Thursday, 18 September 2014

Saint Richardis of Swabia, September 18

Among the saints listed for September 18, Canon O'Hanlon includes an entry for a European Empress, Richardis of Swabia. Hers is a rather startling story, the wife of Emperor Charles the Fat, she was accused of adultery with her husband's chancellor and subjected to the trial of ordeal by fire. Needless to say, she survived and retired to a monastery. It seems that there was some tradition of her having been born in Scotia and thus some of the later hagiologists claim her for Ireland. In the early middle ages it was common for Ireland to be known in Latin as Scotia and only later for the term to be applied to what we now know as Scotland.  Canon O'Hanlon rarely has any difficulty in going along with the claims of sixteenth/seventeenth-century hagiologists that the offspring of alleged 'Scottish' kings can be listed among the Irish saints, although whether there actually was any link to this country is another question.

Feast of St. Richarde or Richardis, Empress and Virgin.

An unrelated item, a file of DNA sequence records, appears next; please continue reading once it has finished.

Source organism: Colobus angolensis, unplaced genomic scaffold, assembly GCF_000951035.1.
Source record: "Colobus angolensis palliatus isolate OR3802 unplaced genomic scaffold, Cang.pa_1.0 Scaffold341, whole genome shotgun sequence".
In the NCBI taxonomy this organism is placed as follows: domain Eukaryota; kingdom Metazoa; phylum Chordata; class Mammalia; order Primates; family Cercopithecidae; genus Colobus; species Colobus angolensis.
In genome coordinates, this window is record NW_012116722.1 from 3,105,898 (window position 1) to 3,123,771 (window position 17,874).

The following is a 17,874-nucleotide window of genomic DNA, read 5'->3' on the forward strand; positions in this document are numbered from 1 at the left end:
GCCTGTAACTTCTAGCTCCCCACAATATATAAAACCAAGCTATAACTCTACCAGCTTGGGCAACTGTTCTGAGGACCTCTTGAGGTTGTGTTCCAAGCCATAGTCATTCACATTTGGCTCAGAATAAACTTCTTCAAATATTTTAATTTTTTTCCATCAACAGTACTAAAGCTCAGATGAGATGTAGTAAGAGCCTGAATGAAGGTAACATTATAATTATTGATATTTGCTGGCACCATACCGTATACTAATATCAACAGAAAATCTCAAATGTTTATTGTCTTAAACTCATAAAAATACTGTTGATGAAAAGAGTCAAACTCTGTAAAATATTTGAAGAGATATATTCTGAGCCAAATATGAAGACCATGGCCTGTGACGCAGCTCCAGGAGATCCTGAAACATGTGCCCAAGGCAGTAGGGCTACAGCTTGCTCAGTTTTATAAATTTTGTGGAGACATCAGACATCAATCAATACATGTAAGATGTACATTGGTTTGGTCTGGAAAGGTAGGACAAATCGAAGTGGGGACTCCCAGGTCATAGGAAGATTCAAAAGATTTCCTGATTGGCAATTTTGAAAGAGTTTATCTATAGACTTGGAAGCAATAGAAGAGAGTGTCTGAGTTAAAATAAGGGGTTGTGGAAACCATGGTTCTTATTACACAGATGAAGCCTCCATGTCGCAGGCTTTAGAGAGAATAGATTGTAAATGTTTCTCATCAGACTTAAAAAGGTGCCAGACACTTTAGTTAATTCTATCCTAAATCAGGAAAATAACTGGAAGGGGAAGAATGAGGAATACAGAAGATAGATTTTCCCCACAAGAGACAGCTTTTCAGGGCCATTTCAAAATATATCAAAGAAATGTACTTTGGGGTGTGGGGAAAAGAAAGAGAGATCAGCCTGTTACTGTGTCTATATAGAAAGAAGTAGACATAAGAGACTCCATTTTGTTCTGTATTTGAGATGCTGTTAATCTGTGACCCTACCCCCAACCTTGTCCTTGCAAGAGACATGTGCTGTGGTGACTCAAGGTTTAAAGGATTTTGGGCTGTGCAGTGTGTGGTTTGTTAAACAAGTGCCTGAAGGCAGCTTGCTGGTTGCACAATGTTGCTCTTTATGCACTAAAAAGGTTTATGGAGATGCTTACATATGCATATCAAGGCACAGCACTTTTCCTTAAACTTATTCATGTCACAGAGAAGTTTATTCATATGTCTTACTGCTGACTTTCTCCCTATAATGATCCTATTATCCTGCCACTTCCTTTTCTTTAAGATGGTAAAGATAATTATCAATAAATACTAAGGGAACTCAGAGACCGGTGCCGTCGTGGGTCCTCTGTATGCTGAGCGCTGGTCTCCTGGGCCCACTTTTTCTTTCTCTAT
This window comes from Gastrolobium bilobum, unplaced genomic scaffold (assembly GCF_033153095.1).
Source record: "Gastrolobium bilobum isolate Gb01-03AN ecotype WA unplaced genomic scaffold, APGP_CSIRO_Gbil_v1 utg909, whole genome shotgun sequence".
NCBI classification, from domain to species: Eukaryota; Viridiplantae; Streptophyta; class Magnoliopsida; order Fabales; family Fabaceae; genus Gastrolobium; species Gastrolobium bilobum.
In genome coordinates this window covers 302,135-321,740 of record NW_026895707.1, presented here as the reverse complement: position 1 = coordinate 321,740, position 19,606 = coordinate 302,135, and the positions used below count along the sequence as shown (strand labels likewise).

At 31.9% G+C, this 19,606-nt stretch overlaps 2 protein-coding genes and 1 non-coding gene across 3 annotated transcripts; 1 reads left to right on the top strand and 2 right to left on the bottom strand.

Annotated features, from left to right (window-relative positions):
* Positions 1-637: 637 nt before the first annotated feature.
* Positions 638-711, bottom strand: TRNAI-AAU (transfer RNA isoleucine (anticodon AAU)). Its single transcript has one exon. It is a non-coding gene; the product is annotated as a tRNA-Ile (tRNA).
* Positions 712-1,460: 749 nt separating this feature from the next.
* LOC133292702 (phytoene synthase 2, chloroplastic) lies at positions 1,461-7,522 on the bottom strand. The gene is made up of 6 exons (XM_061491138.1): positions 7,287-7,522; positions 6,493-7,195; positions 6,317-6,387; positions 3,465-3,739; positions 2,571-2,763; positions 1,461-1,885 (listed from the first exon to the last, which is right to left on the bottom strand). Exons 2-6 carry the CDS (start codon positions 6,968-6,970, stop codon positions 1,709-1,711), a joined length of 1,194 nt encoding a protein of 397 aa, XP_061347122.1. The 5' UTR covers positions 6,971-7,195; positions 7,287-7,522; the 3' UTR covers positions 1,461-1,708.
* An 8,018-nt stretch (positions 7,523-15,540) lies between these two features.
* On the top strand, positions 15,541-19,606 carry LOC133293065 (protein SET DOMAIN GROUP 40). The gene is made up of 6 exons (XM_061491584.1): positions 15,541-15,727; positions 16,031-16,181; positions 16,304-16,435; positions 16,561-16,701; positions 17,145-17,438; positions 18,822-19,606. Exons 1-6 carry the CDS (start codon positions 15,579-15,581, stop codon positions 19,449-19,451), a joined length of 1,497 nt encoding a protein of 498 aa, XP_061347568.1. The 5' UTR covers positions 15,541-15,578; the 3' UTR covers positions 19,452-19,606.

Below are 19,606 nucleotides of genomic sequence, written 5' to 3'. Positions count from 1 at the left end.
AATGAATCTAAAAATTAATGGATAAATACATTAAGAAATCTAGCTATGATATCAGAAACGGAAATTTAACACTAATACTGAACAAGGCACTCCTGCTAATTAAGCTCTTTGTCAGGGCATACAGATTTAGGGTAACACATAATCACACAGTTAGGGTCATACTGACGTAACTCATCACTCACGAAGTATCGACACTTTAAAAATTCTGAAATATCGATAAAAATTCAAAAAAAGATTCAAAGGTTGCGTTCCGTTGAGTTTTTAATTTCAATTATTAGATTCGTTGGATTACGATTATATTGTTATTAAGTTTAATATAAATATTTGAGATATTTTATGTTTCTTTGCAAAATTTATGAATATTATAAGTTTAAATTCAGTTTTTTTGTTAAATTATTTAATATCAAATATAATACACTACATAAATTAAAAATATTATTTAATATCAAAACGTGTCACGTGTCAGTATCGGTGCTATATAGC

This saintly and noble lady is referred to, at the 18th of September, by Platius, Henry Fitzsimon, and the anonymous list of Irish Saints, published by O'Sullivan Beare, a have her classed among the Irish Saints. The Bollandists have inserted such accounts as could be collected regarding this holy woman, at this date, in a historic sylloge. They tell us, that by some recent writers, St. Richardis is said to have been born in Scotia, and to have been the daughter of a Scottish king. However, this account has been rejected and refuted by Matthew Rader. Other writers think she was born in Alsace, and that she was daughter to the Count Erchangier, of Nordgau. She was renowned for her virtues, and married the Emperor Charles le Gros. With him she was crowned and consecrated, A.D. 881, by the Sovereign Pontiff John VIII. Notwithstanding that she lived with her husband in a state of virginity, she was accused of incontinency; but, by a public trial her innocence was fully proved. With consent of the Emperor she quitted the Court and retired to Andlau on the Lower Rhine, where they had founded and endowed a monastery. There she lived for many years. After death various miracles attested her sanctity. When Pope St. Leo IX. passed through Alsace A.D. 1049, he had the body of St. Richardis raised and placed in a grand monument behind the high altar. The parish church of Etival, in the diocese of St. Die, still preserves some relics of St. Richardis, but the rich shrine which once contained them perished during the excesses of the French Revolution. It seems to have been Colgan's desire to publish her Acts, at this same date, as we find Richardis Imperatricis mentioned on the posthumous list of his MSS.

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